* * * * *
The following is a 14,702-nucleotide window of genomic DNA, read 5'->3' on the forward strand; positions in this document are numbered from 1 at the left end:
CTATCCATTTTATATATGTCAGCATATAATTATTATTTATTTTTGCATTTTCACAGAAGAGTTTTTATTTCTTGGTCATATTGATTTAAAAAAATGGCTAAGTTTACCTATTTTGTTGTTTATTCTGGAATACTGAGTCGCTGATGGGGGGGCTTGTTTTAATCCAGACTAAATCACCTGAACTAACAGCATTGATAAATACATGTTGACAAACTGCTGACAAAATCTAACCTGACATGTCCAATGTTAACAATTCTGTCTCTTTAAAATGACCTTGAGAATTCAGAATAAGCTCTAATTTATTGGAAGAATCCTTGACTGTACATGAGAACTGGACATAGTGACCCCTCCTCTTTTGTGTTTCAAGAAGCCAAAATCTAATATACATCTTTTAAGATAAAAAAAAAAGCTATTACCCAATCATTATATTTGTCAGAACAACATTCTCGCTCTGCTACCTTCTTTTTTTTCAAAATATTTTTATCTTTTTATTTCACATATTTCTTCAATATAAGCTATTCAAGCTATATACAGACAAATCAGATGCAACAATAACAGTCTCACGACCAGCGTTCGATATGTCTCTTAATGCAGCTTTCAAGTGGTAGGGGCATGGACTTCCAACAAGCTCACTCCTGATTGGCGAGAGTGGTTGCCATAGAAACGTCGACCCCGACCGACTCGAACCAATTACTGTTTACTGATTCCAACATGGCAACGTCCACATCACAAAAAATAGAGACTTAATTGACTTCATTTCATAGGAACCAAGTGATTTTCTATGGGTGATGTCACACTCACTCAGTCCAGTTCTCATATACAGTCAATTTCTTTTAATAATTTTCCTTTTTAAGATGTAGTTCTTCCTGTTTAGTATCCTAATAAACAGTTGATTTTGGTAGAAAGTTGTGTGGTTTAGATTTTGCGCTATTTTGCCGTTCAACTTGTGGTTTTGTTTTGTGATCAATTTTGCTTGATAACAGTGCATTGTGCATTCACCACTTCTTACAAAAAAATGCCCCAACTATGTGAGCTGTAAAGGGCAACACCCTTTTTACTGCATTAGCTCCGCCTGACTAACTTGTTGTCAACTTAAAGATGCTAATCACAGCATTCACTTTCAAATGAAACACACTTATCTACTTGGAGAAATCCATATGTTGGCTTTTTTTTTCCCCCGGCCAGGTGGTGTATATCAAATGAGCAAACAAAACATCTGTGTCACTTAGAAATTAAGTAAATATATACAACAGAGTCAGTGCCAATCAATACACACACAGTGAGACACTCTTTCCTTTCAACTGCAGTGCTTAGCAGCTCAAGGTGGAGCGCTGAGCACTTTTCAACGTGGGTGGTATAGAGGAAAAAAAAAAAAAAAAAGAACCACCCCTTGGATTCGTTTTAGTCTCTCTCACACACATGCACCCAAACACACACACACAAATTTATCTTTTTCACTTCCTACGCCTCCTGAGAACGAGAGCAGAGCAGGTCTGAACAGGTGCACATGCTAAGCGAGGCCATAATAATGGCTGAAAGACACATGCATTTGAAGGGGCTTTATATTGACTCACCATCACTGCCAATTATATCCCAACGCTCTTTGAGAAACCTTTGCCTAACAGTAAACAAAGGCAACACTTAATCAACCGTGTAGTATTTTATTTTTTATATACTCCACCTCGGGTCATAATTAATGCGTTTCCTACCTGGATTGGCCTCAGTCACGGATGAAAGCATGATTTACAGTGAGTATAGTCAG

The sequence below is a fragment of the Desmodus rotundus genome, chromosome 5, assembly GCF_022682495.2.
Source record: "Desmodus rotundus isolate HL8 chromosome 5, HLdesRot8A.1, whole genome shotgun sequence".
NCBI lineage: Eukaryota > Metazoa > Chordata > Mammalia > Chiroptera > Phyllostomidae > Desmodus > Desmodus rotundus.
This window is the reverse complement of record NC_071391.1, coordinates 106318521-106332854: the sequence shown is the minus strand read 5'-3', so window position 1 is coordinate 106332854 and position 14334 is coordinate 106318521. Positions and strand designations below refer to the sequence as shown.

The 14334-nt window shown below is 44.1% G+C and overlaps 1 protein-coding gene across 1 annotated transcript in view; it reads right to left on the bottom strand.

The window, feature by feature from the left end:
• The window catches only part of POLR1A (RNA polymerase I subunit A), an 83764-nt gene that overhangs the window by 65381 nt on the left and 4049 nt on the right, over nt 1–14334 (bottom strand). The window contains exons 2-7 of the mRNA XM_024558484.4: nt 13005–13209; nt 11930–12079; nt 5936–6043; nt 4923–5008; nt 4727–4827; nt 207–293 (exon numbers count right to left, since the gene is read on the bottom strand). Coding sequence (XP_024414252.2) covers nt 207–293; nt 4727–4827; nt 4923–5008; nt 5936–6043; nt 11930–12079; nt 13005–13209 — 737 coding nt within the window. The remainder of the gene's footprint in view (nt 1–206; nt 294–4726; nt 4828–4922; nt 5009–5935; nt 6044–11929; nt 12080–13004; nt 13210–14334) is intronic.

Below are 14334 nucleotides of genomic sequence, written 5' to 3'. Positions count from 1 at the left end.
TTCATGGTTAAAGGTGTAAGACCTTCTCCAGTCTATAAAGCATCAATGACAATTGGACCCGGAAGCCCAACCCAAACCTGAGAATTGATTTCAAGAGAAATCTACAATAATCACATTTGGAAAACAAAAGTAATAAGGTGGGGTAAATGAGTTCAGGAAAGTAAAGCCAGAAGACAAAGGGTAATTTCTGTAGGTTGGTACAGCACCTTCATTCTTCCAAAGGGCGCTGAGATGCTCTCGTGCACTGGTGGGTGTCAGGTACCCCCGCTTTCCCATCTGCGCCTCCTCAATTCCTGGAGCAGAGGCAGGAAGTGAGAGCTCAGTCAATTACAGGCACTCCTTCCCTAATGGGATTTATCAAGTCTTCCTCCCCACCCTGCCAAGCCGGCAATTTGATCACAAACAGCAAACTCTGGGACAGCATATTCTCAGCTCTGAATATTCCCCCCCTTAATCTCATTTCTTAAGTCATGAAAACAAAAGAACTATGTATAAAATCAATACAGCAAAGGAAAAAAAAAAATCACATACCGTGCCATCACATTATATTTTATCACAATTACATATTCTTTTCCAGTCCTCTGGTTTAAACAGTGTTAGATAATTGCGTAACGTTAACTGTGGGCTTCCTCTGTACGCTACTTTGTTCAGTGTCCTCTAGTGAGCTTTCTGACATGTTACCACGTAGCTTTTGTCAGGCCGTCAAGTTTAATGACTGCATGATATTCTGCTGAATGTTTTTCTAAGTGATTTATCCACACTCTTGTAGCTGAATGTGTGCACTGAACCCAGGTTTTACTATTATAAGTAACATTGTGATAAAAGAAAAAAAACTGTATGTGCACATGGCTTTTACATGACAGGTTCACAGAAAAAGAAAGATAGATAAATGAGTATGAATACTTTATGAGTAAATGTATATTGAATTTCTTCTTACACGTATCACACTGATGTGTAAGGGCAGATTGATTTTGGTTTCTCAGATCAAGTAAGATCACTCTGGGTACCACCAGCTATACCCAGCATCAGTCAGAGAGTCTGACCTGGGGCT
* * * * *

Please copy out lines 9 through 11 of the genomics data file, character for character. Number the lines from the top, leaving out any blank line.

• The window catches only part of POLR1A (RNA polymerase I subunit A), an 83764-nt gene that overhangs the window by 65381 nt on the left and 4049 nt on the right, over nt 1–14334 (bottom strand). The window contains exons 2-7 of the mRNA XM_024558484.4: nt 13005–13209; nt 11930–12079; nt 5936–6043; nt 4923–5008; nt 4727–4827; nt 207–293 (exon numbers count right to left, since the gene is read on the bottom strand). Coding sequence (XP_024414252.2) covers nt 207–293; nt 4727–4827; nt 4923–5008; nt 5936–6043; nt 11930–12079; nt 13005–13209 — 737 coding nt within the window. The remainder of the gene's footprint in view (nt 1–206; nt 294–4726; nt 4828–4922; nt 5009–5935; nt 6044–11929; nt 12080–13004; nt 13210–14334) is intronic.

Below are 14334 nucleotides of genomic sequence, written 5' to 3'. Positions count from 1 at the left end.
TTCATGGTTAAAGGTGTAAGACCTTCTCCAGTCTATAAAGCATCAATGACAATTGGACCCGGAAGCCCAACCCAAACCTGAGAATTGATTTCAAGAGAAATCTACAATAATCACATTTGGAAAACAAAAGTAATAAGGTGGGGTAAATGAGTTCAGGAAAGTAAAGCCAGAAGACAAAGGGTAATTTCTGTAGGTTGGTACAGCACCTTCATTCTTCCAAAGGGCGCTGAGATGCTCTCGTGCACTGGTGGGTGTCAGGTACCCCCGCTTTCCCATCTGCGCCTCCTCAATTCCTGGAGCAGAGGCAGGAAGTGAGAGCTCAGTCAATTACAGGCACTCCTTCCCTAATGGGATTTATCAAGTCTTCCTCCCCACCCTGCCAAGCCGGCAATTTGATCACAAACAGCAAACTCTGGGACAGCATATTCTCAGCTCTGAATATTCCCCCCCTTAATCTCATTTCTTAAGTCATGAAAACAAAAGAACTATGTATAAAATCAATACAGCAAAGGAAAAAAAAAAATCACATACCGTGCCATCACATTATATTTTATCACAATTACATATTCTTTTCCAGTCCTCTGGTTTAAACAGTGTTAGATAATTGCGTAACGTTAACTGTGGGCTTCCTCTGTACGCTACTTTGTTCAGTGTCCTCTAGTGAGCTTTCTGACATGTTACCACGTAGCTTTTGTCAGGCCGTCAAGTTTAATGACTGCATGATATTCTGCTGAATGTTTTTCTAAGTGATTTATCCACACTCTTGTAGCTGAATGTGTGCACTGAACCCAGGTTTTACTATTATAAGTAACATTGTGATAAAAGAAAAAAAACTGTATGTGCACATGGCTTTTACATGACAGGTTCACAGAAAAAGAAAGATAGATAAATGAGTATGAATACTTTATGAGTAAATGTATATTGAATTTCTTCTTACACGTATCACACTGATGTGTAAGGGCAGATTGATTTTGGTTTCTCAGATCAAGTAAGATCACTCTGGGTACCACCAGCTATACCCAGCATCAGTCAGAGAGTCTGACCTGGGGCT